I first learned to knit in primary school. Probably my most memorable attempt was a green woolly jelly baby. I wasn’t very good at it in school, I remember that everything was too tight or too loose and I could never remember how to cast off properly.
I was a lapsed knitter in secondary school; I had fallen too deeply in love with my tonal drawings. I rediscovered it though as I went through college. The second course I attended was called Fibre Art. It was a blend between Fine Art techniques like drawing, painting, print-making and photography with Textile Art techniques like embroidery, felt-making and printed textiles.
I knitted cocoons as part of my insect project. I mentioned these before in conjunction with the wasps nest I showed you the drawing of. As I said then I will have photographs to show you eventually (I’m really making you hang in there for those ones)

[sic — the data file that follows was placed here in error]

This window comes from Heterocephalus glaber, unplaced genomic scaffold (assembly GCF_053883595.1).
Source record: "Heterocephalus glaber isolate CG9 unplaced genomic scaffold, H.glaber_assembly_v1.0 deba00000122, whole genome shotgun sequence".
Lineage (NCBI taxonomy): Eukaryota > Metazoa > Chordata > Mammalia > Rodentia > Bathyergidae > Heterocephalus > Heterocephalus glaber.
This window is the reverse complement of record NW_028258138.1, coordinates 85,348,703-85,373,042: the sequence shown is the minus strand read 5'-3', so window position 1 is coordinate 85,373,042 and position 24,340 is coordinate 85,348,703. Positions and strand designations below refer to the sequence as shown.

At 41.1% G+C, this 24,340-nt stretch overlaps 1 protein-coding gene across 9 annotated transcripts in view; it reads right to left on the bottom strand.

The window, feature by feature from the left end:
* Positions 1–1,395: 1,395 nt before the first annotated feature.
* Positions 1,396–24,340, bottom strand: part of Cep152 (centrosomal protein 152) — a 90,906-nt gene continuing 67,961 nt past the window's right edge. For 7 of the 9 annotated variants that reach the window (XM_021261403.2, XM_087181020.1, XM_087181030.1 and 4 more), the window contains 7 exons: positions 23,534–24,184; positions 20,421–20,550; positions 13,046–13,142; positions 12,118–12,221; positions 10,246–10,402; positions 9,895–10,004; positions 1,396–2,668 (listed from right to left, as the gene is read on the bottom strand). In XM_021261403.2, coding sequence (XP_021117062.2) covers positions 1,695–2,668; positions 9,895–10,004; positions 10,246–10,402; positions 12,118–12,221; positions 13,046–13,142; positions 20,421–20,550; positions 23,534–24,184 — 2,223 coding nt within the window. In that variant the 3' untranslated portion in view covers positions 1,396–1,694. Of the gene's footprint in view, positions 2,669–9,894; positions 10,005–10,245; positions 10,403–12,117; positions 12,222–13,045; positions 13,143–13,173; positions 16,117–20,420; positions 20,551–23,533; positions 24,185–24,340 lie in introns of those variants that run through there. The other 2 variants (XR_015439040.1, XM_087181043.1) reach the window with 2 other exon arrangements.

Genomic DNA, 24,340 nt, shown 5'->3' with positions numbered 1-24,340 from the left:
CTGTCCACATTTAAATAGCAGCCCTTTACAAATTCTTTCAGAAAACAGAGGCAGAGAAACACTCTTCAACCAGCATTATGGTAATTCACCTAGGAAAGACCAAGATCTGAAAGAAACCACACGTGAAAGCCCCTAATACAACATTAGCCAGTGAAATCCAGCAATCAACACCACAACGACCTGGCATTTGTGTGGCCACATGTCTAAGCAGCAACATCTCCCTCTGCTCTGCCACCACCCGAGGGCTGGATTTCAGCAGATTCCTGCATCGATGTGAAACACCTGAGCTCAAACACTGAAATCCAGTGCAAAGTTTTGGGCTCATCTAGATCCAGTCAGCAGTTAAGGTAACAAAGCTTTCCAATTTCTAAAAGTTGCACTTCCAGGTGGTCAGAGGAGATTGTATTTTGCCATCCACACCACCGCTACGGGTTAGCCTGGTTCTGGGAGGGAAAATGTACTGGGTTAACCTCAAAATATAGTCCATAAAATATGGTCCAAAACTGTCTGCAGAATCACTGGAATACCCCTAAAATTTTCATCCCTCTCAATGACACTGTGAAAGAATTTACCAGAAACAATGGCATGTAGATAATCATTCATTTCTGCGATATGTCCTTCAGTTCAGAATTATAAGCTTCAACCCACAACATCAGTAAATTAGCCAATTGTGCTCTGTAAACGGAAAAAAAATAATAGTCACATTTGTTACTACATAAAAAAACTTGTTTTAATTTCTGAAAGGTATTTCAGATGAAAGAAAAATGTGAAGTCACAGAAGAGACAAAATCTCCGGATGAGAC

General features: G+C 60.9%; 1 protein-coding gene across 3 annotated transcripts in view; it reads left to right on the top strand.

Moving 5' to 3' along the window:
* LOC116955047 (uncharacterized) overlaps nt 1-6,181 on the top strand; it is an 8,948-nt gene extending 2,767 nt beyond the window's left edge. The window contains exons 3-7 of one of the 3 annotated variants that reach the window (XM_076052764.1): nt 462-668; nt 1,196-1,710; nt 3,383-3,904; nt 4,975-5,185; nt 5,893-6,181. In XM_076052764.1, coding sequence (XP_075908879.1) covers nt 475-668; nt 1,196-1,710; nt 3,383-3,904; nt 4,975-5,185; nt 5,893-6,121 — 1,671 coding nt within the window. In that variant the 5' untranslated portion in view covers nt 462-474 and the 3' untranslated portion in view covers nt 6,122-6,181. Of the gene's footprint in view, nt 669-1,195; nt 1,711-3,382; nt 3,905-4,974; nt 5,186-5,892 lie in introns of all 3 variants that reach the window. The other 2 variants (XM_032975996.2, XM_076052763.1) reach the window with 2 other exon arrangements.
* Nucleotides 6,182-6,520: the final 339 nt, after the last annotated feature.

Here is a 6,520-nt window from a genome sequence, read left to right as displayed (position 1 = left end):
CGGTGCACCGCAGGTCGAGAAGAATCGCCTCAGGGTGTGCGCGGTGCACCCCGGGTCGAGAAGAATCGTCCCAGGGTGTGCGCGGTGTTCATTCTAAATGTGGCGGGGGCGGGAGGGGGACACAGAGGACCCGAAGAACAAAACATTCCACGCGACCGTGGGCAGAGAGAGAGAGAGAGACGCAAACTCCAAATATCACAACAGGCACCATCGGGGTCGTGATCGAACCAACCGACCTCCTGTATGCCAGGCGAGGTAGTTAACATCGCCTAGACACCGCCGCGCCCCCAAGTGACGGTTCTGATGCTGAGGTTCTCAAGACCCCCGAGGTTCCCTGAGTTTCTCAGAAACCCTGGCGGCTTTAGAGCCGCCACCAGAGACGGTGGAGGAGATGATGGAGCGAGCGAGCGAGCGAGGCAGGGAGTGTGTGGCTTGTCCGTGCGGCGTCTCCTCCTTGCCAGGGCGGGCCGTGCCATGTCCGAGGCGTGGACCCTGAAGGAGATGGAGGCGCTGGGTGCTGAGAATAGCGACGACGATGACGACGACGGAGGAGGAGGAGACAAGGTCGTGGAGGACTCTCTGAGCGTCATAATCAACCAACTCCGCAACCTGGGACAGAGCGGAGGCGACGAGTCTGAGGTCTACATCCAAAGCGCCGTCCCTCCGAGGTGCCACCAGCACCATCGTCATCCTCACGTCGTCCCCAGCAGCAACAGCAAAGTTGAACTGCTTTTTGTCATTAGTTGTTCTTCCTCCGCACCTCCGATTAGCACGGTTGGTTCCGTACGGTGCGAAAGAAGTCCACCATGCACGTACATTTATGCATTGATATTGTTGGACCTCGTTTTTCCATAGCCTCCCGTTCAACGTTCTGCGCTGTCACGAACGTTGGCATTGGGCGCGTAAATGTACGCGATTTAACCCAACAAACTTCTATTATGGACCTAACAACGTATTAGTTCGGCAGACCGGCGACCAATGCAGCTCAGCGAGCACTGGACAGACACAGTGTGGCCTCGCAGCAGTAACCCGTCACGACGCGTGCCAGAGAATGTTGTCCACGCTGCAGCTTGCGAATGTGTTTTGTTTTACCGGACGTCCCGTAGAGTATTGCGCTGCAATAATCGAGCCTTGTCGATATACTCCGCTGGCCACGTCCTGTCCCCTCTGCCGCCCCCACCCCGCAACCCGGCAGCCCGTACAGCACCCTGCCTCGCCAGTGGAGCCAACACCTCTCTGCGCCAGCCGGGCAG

Anyway I got back in the way of knitting and I have used it time and time again as a way to express my creativity. I don’t want to get bogged down in discussing techniques. I started back to knitting in a basic way. I know a couple of different kinds of stitches and can now follow a fairly complicated pattern but I wouldn’t call myself an accomplished knitter. I’m not a craftsperson in that regard. I use knitting and wool, like I use drawing and pencils or painting and paint. It’s a technique and material that I use to express an idea.
I think craftspeople master a skill or craft by exploring all the different aspects of it. I think the joy is in the making and they create great works of beauty. For me, communicating an idea is more important than producing the most perfect piece of hand-knitted fabric.
This here is Glee Fullee Flappin. She was knit with love and joy for the person she was made for. She is one of the earliest Snugs I made along with Gregarious. I think my designs got more cohesive the more I made but I always have great affection for the first borns. They hold the original idea and like the first wire Fat Bee, they remind me that everything has to start from somewhere.